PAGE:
Major National Codes

National Fire Alarm Code 2002

National Fire Protection Association

IBC 2003

Life Safety 2006


Residential Area - No specific restrictions

Historical Requirements




Building Enclosure

Building Façades

Freetown Elementary School’s façade is mainly made up for 12” CMU’s on the interior, 1 ½” rigid cavity insulation, and a running bond face brick on the exterior.  On the exterior, there are brick features such as a projected brick medallion and a projected soldier course along the building, as well as stack bonds and rowlocks for different aesthetics for the building.


An important part of the building enclosure is the roof, consisting of tapered polyisocyanurate insulation with ½” perlite cap ¼” per foot minimum for sloping of the roof.  Structural steel roof joists are the support for the 1 ½” galvanized roof deck, insulation, and the built up bituminous roofing. The structural steel joists are designed with a net uplift of 12 psf unless the joist span is less than 18’-0”, then the designed net uplift is 22 psf.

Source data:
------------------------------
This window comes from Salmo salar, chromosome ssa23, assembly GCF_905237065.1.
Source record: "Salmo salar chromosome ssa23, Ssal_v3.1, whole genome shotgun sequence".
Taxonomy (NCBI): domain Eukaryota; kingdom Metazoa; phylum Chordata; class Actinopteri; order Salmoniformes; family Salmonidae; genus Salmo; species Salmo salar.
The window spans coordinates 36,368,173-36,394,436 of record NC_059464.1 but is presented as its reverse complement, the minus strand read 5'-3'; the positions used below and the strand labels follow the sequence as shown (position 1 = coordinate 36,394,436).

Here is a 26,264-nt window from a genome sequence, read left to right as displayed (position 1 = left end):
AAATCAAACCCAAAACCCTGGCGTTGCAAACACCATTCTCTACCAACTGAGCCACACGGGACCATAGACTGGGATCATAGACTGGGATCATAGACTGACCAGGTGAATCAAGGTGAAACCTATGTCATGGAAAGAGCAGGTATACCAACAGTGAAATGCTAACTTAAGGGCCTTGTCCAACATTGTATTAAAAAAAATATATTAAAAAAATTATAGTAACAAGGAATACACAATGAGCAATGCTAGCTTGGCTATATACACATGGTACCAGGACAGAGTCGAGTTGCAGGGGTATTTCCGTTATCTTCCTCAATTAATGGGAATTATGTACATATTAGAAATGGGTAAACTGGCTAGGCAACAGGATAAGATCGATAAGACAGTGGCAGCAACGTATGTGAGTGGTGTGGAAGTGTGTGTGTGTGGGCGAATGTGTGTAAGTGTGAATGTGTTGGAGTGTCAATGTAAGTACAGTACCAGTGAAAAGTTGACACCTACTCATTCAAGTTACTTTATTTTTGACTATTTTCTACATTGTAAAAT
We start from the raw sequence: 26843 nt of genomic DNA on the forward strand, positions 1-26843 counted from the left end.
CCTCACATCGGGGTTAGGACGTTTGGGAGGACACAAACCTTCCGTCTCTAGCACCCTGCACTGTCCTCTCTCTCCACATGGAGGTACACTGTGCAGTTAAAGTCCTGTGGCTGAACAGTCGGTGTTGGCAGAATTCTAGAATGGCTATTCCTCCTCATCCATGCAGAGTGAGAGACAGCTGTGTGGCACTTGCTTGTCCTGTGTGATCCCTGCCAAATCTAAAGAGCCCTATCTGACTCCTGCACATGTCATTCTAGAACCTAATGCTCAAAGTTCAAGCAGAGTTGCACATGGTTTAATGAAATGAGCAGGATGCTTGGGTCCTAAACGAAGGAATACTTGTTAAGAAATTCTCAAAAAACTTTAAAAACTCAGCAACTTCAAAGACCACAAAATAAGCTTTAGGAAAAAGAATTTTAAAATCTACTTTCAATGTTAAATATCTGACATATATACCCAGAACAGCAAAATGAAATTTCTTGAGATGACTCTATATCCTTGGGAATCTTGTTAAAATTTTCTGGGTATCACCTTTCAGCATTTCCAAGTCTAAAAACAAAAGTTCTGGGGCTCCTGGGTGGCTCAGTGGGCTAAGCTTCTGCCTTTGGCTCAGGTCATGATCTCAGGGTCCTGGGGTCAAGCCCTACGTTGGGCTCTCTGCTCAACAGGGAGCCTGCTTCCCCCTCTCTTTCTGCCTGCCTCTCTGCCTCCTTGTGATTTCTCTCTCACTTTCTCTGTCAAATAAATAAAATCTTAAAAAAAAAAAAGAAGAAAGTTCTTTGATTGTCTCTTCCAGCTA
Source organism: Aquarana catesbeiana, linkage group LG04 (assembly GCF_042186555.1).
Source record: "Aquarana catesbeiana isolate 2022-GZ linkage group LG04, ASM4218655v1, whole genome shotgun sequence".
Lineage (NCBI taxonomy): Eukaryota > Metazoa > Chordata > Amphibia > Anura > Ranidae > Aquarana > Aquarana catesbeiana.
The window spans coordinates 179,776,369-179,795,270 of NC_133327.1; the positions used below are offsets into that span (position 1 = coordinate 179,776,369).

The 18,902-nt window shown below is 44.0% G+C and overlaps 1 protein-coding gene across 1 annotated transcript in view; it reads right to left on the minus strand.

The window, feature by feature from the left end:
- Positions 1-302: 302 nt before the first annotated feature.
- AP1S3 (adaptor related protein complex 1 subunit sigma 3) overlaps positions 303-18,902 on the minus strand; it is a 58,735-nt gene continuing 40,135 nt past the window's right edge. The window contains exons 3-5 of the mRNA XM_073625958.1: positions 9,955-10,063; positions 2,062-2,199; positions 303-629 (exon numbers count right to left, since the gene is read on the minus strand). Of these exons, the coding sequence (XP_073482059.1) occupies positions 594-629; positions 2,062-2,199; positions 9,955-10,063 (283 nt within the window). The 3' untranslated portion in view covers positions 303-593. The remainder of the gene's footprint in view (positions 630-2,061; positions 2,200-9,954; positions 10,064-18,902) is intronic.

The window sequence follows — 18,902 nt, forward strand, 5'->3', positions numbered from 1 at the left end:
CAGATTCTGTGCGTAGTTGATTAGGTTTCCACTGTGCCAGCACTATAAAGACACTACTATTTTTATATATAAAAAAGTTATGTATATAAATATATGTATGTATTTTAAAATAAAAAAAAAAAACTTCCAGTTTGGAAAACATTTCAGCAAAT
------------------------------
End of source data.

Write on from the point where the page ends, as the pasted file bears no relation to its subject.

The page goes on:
Above the gymnasium, the roofing is slightly different in the fact that the roof has acoustical roof deck with perforated flat bottom to absorb sound from transferring through. In order to create roof drains, the insulation is tapered. The structural steel joists are designed with a net uplift of 12 psf.

Sustainability Features

Two Energy Recovery Units serve the east and west classroom wings.  These units allow for energy savings through reusing the warm temperature exhaust air to heat up the incoming cold air.  The mechanical system is saving energy on the heating coil loads by using of this waste heat from the building.




Building Statistics Part II.



Before constructing the new Freetown Elementary School, the existing school had to be demolished. The new building for the school was built on the existing fields.  Freetown Elementary School was broken up into three different sections for construction purposes.  Section A is the gymnasium, kitchen, and music rooms. Section B is the media center, the administration offices, and the east classroom wing.  Section C is the west classroom wing with the art room on the first floor.  Noting from the geotechnical report, mechanical compaction of the existing soil below the building was critical to performance of the building foundations. This compaction was used ten feet beyond the building pad horizontally.  The building is constructed under the classification of 2B unprotected, noncombustible.